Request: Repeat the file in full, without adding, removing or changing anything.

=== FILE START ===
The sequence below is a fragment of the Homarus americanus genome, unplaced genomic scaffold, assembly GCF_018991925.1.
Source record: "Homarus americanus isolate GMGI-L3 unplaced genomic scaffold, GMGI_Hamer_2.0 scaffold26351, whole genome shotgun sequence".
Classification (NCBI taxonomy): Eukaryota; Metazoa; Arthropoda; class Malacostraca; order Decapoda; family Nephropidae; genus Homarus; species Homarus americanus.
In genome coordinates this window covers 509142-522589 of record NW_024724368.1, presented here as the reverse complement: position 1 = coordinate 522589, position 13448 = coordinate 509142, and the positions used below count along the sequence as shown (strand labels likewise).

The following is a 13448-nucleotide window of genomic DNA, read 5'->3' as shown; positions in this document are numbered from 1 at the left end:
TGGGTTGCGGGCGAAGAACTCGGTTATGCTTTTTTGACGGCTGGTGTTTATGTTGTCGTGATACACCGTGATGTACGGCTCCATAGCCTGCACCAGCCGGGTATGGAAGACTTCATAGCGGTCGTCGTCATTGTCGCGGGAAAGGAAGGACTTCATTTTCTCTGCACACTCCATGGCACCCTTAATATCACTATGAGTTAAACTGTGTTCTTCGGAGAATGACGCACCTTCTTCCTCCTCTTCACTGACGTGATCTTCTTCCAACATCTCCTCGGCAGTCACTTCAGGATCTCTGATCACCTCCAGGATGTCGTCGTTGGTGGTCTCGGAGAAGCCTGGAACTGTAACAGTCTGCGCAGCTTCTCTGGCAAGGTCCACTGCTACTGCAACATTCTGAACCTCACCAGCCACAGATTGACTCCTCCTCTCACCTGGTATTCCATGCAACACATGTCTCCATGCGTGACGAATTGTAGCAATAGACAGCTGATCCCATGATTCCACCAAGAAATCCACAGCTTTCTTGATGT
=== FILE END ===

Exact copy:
The sequence below is a fragment of the Homarus americanus genome, unplaced genomic scaffold, assembly GCF_018991925.1.
Source record: "Homarus americanus isolate GMGI-L3 unplaced genomic scaffold, GMGI_Hamer_2.0 scaffold26351, whole genome shotgun sequence".
Classification (NCBI taxonomy): Eukaryota; Metazoa; Arthropoda; class Malacostraca; order Decapoda; family Nephropidae; genus Homarus; species Homarus americanus.
In genome coordinates this window covers 509142-522589 of record NW_024724368.1, presented here as the reverse complement: position 1 = coordinate 522589, position 13448 = coordinate 509142, and the positions used below count along the sequence as shown (strand labels likewise).

The following is a 13448-nucleotide window of genomic DNA, read 5'->3' as shown; positions in this document are numbered from 1 at the left end:
TGGGTTGCGGGCGAAGAACTCGGTTATGCTTTTTTGACGGCTGGTGTTTATGTTGTCGTGATACACCGTGATGTACGGCTCCATAGCCTGCACCAGCCGGGTATGGAAGACTTCATAGCGGTCGTCGTCATTGTCGCGGGAAAGGAAGGACTTCATTTTCTCTGCACACTCCATGGCACCCTTAATATCACTATGAGTTAAACTGTGTTCTTCGGAGAATGACGCACCTTCTTCCTCCTCTTCACTGACGTGATCTTCTTCCAACATCTCCTCGGCAGTCACTTCAGGATCTCTGATCACCTCCAGGATGTCGTCGTTGGTGGTCTCGGAGAAGCCTGGAACTGTAACAGTCTGCGCAGCTTCTCTGGCAAGGTCCACTGCTACTGCAACATTCTGAACCTCACCAGCCACAGATTGACTCCTCCTCTCACCTGGTATTCCATGCAACACATGTCTCCATGCGTGACGAATTGTAGCAATAGACAGCTGATCCCATGATTCCACCAAGAAATCCACAGCTTTCTTGATGT